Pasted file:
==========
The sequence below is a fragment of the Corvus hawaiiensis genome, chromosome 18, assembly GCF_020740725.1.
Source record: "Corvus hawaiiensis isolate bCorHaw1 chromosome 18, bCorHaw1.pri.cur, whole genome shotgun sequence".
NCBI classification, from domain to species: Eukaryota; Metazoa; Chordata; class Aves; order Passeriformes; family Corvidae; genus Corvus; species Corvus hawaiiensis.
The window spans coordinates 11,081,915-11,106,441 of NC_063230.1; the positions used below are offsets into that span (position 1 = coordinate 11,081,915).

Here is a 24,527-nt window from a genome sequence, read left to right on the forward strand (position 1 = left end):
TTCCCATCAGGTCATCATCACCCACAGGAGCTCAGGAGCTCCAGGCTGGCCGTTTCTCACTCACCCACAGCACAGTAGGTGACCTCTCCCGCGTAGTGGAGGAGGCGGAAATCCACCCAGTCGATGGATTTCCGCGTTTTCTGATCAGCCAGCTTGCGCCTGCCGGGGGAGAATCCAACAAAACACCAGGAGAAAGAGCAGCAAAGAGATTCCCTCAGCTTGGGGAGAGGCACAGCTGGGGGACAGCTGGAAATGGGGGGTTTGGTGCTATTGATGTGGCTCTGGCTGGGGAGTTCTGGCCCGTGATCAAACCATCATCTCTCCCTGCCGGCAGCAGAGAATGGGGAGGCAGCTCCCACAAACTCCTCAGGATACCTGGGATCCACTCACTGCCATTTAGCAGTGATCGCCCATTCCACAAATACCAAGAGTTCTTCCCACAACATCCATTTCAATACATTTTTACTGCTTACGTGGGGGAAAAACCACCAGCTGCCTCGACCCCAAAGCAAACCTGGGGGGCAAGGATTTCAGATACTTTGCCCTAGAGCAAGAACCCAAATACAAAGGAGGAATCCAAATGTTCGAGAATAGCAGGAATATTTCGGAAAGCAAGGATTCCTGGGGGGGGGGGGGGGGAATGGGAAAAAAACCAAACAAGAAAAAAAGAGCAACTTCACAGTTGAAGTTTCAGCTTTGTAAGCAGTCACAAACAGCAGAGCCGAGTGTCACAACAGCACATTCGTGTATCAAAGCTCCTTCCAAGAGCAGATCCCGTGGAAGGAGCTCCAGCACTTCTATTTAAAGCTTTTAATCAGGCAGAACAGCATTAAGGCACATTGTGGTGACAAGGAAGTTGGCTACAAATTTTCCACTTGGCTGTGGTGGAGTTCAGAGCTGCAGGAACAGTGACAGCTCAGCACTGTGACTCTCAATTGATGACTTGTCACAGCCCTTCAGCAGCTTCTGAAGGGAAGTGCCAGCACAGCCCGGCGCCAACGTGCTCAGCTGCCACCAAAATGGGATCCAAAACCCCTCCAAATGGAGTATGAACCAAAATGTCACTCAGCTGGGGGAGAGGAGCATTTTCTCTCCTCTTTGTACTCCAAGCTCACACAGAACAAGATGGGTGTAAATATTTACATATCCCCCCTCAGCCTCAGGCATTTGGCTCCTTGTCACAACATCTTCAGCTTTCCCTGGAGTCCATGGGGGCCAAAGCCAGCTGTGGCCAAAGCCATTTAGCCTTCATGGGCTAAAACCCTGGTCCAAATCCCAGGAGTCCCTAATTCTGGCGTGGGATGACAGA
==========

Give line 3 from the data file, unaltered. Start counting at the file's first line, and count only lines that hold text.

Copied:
NCBI classification, from domain to species: Eukaryota; Metazoa; Chordata; class Aves; order Passeriformes; family Corvidae; genus Corvus; species Corvus hawaiiensis.